The future of Television?
Post date: Feb 27, 2013 1:19:17 PM
If it is, then what does this mean for established broadcasters? Mr Robert Colvile's take on this is an interesting one:
Some may say that this trend will increase, exponentially reducing traditional broadcasting's influence on primetime viewing slots. Ultimately reducing their advertising revenues, share price etc, ...but will it, or will it force broadcasters to make a step change within the industry?
No wait, that's not the question... it's inevitable that the broadcast industry will change and adapt to viewing habits, it has done for years. The question is...
As a viewer, do I want to search for something to watch tonight, or do I want someone to make that decision for me?
Let's take a step back. We know that the amount of VoD content available to viewers is increasing. As it does the amount of energy we have to excerpt as viewers, to discover something we want to watch also increases. This is similar to why Pinterest has gained popularity, for curating the web's content.
In the traditional scheduled TV world, I select a channel with the expectation that it will deliver content to me. I sit back and let the shows and the adverts wash over me. All the content that a broadcaster has curated into a schedule, largely based on what will have mass market appeal. I occasionally get a sense of satisfaction from this experience, out of knowing that others will also be watching that same scheduled content too. Friends at work, family, and more prominently these days, people I follow on my twitter feed.
The Linear broadcast schedule isn't going anywhere, anytime soon, especially for live mass-market appeal content. What about more niche content; pre-recorded VoD content, like Netfilx' House of Cards? Could there be an opportunity, a need to deliver more granular curated content for viewers, as an alternative to scheduling and viewer search?
Flash forward a few years to a hypothetical world, and imagine that pre-recorded content is primarily consumed through VoD. Broadcast scheduling has become much more about live events, and focused on mass market appeal. More and more quality / premier style content becomes available via VoD for first time viewing. VoD platforms like Netflix will need to do this to attract subscribers, and broadcasters will follow suit to compete and gain customer / viewer insight.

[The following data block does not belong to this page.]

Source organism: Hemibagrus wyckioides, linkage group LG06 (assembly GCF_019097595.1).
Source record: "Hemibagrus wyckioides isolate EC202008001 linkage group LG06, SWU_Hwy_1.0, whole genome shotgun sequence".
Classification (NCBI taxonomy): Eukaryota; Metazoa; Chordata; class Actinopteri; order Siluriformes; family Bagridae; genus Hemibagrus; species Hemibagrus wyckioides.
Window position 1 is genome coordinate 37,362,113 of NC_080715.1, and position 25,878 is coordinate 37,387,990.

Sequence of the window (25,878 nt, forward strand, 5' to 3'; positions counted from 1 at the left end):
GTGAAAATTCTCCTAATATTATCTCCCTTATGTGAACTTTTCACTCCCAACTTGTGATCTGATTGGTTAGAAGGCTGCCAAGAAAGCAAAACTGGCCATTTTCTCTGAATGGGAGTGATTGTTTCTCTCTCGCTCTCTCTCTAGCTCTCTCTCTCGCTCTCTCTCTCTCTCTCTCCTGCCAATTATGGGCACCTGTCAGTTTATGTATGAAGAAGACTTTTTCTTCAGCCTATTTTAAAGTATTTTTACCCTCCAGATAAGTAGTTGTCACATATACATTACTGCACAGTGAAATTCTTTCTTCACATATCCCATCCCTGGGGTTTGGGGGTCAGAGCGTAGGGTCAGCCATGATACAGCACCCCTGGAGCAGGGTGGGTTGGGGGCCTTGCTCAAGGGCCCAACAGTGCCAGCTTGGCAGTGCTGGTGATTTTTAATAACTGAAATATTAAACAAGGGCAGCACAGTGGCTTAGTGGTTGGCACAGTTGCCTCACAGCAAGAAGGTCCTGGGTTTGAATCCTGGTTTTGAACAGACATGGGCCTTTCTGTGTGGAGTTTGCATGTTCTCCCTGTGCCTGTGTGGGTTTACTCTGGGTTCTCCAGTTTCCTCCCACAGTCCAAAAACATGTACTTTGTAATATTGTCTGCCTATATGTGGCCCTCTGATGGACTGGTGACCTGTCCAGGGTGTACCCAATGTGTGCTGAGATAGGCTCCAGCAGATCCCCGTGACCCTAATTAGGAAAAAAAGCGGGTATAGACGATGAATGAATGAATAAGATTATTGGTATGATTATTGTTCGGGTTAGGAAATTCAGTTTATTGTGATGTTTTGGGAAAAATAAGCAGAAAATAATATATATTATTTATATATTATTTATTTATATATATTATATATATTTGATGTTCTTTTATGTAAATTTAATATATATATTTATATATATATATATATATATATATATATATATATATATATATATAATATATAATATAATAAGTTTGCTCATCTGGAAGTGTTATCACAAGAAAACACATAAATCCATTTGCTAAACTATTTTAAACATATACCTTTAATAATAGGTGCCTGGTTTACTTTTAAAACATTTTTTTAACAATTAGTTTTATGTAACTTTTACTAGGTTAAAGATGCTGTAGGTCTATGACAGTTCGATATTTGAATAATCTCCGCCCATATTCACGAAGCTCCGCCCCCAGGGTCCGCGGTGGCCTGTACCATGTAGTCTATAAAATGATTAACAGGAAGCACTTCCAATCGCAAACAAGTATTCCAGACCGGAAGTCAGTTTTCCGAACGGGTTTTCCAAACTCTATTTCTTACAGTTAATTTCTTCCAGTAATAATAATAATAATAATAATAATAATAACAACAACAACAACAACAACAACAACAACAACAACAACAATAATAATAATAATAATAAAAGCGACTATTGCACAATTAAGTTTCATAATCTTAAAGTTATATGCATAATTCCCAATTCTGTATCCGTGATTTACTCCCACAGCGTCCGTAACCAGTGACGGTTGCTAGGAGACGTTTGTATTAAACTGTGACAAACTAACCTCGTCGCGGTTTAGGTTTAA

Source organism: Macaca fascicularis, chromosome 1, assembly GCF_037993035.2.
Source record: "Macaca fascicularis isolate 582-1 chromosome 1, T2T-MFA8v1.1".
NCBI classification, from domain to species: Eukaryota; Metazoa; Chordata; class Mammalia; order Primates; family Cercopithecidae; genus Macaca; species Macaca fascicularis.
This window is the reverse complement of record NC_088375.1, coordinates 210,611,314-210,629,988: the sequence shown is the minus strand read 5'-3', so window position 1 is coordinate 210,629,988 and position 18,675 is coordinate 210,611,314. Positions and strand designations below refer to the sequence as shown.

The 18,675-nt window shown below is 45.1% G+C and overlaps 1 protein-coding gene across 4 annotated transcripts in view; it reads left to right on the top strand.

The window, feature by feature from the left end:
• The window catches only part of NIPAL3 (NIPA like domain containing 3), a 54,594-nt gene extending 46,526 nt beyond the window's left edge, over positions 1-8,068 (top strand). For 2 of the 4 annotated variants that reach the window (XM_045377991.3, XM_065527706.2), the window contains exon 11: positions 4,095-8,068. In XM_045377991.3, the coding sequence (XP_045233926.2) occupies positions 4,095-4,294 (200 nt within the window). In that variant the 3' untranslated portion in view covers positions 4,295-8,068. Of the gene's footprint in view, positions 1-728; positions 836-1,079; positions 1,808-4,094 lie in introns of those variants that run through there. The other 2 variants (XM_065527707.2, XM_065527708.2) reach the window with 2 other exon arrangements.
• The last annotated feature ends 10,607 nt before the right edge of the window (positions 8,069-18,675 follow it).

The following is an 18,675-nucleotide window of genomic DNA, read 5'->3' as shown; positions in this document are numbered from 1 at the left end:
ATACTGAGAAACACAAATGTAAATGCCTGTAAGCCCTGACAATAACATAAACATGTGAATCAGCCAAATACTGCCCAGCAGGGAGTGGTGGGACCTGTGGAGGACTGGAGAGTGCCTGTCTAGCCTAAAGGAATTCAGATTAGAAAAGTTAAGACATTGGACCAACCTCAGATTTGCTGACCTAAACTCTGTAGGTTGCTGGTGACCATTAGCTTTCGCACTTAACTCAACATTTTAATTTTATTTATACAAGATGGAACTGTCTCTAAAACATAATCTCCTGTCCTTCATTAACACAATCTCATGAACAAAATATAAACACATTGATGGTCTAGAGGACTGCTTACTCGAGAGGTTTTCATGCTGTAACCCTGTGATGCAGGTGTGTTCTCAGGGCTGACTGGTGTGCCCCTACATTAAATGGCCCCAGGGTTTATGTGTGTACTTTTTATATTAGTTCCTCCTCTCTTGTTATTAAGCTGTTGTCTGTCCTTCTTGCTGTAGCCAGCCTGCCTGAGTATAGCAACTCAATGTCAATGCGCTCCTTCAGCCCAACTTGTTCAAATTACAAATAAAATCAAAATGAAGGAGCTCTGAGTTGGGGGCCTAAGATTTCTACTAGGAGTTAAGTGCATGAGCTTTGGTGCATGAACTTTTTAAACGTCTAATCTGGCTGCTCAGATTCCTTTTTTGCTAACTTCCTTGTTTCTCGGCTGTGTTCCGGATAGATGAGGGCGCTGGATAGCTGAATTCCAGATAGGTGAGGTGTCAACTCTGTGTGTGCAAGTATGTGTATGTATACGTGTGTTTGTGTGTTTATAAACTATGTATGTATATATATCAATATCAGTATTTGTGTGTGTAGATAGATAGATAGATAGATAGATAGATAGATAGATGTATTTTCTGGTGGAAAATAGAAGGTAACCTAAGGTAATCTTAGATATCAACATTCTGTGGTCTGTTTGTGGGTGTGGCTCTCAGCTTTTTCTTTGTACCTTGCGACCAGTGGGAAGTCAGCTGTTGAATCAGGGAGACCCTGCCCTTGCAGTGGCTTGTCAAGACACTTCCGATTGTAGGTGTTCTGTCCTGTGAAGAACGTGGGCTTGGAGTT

Great, but I get home from work and I'm tired.. how do I choose what to put on in the background as I make dinner? There's a vast catalogue of choice, but I have no apetite to spend the next 30 minutes of my life putting effort into searching for content I'd like to watch. There's the current approach of applying clever analytical algorithms to generate recommendations, but people are far too irrational and emotional creatures for those algorithms to guess what we want, every time. Recommendations are too generic, and the content is too broad and getting broader.
Lets go back to why people enjoy linear broadcast scheduled content; my view is it's ultimately the social aspect. In a world with a plethora of VoD content, could we benefit from focusing on narrower communities built around our friends, family, other fans, people you follow on twitter?
This sounds like a problem I already have, is this just history repeating itself for a different medium? Consider your music habits, do you subscribe to Spotify? There's a vast amount of music available, and sometimes it's difficult to know what to listen to. If you want to discover new music there are services like SoundDrop which offer "rooms" for users to curate their own playlists of tracks. Joining a room to listen to music curated by people with similar taste to you, or perhaps the mood you're in, as you would tune into a radio station.
Perhaps initially we will see a finer grained schedule of content, curated by broadcasters and targeted at specific viewer demographics. Then in the future maybe we'll move towards broadcasters providing the ability for viewers to curate their own schedules. Schedules that trend like twitter hashtags, and maybe if it's trending for the community I have constructed, then perhaps I'll tune into that feed, and contribute to that short-lived community of people, just as I would now alongside linear broadcast TV.
Is this a bad thing for traditional broadcasters? Perhaps if they miss, or worse, ignore the opportunity. As ultimately this capability provides more viewer insight, viewing habits and all the advertising opportunities that go along with that insight.